Though offshore banking jurisdictions have recently been the subject of worldwide scrutiny for being illegal tax havens, compliance officers should be able to separate facts from fiction, according to Carlyle McLaughlin Jr., chairman of the board of directors for the Cayman Islands Monetary Authority. While the Islands still face issues of determining who the beneficial owners of accounts in other countries are, the idea that the jurisdiction is a haven for money launderers and the criminal elite is the stuff of Hollywood, he said, noting that critics often confuse secrecy with the privacy protection the country offers to legitimate businesses....
The leak of millions of records purporting to show widespread exploitation of offshore financial centers by global leaders, lenders and criminals is expected to draw governmental scrutiny of illicit finance, however unevenly.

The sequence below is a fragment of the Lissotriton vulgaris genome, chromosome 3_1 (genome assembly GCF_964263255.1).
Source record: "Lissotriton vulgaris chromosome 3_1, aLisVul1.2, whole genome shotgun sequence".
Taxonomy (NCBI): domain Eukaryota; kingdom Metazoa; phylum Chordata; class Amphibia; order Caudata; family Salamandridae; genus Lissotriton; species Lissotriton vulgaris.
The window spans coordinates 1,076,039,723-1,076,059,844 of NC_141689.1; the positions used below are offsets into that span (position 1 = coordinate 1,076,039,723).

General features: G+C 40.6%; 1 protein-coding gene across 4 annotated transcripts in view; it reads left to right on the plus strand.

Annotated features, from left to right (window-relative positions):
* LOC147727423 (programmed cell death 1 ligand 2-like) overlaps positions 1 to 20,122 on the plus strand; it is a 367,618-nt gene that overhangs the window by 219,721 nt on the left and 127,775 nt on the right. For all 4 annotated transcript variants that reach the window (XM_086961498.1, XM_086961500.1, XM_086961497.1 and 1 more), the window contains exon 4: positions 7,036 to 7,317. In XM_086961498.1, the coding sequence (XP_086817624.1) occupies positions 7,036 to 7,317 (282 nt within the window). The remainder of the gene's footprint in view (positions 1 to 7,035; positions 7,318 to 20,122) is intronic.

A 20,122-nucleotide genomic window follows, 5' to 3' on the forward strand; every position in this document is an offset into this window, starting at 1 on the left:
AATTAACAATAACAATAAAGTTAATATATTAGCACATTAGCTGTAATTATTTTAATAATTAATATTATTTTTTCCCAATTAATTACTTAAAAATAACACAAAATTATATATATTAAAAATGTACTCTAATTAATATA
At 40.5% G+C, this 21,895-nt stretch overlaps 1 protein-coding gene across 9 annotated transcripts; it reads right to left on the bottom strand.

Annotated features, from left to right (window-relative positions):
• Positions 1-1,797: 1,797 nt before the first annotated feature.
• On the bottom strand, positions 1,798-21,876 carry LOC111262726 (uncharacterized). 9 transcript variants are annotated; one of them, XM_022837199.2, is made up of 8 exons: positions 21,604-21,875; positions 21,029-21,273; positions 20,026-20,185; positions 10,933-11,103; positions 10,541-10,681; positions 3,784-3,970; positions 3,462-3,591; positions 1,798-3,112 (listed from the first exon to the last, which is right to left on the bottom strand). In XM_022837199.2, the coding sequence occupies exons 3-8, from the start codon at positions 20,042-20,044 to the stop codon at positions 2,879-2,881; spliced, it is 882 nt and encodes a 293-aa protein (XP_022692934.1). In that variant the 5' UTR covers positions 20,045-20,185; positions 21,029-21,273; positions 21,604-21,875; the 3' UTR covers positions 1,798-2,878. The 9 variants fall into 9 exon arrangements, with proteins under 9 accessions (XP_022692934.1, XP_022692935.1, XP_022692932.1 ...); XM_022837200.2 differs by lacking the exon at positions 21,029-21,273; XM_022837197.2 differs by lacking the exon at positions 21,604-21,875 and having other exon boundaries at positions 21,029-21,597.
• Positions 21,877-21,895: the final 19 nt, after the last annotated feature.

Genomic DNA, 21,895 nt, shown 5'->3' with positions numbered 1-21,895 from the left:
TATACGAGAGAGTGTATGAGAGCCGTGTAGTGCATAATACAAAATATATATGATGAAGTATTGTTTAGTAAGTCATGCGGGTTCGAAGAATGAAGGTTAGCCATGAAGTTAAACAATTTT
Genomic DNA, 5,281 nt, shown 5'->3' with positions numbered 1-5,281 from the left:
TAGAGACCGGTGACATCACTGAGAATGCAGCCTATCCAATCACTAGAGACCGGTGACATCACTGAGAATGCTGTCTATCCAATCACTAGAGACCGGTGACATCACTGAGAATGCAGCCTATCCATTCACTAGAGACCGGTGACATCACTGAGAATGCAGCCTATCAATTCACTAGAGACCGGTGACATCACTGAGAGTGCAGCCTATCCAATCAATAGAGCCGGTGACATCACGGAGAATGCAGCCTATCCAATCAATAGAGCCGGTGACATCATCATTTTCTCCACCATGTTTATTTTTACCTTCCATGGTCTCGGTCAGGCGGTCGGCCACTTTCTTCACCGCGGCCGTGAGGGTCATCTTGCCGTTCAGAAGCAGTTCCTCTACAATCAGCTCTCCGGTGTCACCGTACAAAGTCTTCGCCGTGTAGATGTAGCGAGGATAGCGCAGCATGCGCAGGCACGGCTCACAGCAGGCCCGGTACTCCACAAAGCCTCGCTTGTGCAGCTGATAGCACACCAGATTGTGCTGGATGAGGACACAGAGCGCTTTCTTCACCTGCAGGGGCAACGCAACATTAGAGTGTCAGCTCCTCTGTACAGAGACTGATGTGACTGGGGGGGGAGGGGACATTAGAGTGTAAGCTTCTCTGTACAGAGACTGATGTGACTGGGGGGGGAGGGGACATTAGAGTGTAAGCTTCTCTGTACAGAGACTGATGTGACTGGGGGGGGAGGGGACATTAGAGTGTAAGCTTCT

FATF's latest round of mutual evaluations is proving "much more intense" resource-wise than past examination cycles, according to Calvin Wilson, the executive director of the intergovernmental group's affiliate organization in the Caribbean.
A "quantum leap" in efforts to improve global financial transparency, including the passage of a U.S. anti-tax evasion law, has mitigated the compliance risks of offshore banking centers in recent years, says Martin Livingston, a partner at the Cayman Islands branch of law firm Maples and Calder.
U.S. tax authorities and a Senate investigatory team are looking into reports that the Cayman Islands branch of Bank Julius Baer helped American accountholders hide taxable revenue, according to the former chief of the bank's Caribbean operations.